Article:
In many ways the story of the Henry Smith Charity mirrors that of charity itself in the four centuries since the Act of Charitable Uses 1601 was passed in the reign of Elizabeth 1.
Henry was a wheeler-dealer who became rich in the land grab after the dissolution of the monasteries. When he died in 1628 his charity was run by a colourful group of trustees answerable only to parliament and the courts.
They were soon involved in countless squabbles and law suits - but also in transactions that included the astute purchase for £2,000 in 1653 of 85 rural acres in Brompton, to the west of London.
As enclosure of land and the industrial revolution replaced the communal with a market economy, charities such as Henry's were sometimes suspected of encouraging idleness and the authorities increasingly required a link between giving and moral growth.
Fifteen years after the Charity Commission was established in 1853, it produced what the authors of this meticulous book call a "stinging" report on Henry's charity, which resulted in a "scheme" such as those it still produces. This hastened the modernisation of the charity through further adaptation of its original purposes, which included support for the needy of various parishes, for impecunious clergy, for Henry's "poor kin" and for the victims of Turkish pirates.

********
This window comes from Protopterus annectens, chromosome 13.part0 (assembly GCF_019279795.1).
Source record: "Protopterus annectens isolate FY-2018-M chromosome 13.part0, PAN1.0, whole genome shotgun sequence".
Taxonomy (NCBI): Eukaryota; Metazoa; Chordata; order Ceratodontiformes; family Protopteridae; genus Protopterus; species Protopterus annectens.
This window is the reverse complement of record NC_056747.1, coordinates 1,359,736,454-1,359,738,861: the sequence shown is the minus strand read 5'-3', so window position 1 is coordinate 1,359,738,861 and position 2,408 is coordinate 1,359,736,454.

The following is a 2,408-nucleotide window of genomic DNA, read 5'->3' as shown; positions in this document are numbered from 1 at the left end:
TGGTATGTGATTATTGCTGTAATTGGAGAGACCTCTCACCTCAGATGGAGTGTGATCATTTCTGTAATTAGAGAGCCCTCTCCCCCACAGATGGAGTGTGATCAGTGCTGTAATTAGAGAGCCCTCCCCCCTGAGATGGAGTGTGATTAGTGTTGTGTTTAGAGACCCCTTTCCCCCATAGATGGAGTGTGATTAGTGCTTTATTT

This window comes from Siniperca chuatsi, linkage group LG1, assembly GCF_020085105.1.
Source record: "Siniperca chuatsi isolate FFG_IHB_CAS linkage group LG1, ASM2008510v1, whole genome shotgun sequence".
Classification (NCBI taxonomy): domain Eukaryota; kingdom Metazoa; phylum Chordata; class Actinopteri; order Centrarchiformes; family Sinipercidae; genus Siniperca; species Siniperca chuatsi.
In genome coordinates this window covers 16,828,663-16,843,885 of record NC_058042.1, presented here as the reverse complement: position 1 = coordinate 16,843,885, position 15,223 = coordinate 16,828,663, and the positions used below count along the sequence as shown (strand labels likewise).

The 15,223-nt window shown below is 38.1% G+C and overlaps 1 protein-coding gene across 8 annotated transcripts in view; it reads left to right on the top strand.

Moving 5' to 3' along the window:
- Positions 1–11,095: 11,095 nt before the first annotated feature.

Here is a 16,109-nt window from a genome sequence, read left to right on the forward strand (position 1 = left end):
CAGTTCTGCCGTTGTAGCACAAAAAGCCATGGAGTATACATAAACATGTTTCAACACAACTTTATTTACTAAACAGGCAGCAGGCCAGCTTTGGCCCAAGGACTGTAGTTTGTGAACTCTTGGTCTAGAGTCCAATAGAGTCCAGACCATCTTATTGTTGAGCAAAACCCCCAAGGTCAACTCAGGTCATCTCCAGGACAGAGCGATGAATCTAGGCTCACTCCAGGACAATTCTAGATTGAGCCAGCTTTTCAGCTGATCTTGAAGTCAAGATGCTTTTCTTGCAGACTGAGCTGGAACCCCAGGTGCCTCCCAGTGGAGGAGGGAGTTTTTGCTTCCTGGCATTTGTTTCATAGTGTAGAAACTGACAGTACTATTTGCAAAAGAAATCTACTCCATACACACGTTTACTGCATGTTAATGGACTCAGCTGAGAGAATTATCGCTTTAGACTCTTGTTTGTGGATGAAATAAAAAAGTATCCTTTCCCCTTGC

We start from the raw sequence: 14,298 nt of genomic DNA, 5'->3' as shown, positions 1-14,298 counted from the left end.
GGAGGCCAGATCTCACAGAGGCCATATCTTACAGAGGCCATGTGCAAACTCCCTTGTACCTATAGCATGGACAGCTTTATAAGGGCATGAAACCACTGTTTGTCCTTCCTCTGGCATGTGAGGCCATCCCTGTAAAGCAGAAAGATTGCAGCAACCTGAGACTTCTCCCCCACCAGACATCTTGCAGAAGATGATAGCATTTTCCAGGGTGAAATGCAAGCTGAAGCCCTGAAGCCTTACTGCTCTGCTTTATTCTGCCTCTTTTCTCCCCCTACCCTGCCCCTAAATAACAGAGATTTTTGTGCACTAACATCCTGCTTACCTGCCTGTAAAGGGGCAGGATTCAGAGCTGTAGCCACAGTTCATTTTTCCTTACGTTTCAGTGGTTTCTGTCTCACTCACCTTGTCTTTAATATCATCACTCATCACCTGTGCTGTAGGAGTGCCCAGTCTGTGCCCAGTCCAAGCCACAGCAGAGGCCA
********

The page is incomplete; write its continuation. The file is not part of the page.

The Brompton land was developed in Victorian times and sold in 1996 to the Wellcome Foundation for £280m, the investment of which brought a jump in annual grant -making that now tops £25m a year.
Thousands of projects have been helped by Henry's legacy - anti-slavery charities now benefit instead of piracy victims. Little is known of Henry himself, but those who followed provide a rich and intriguing narrative.
Henry Smith, His Life and Legacy, by Lucy Lethbridge and Tim Wales, published by the Henry Smith Charity, £20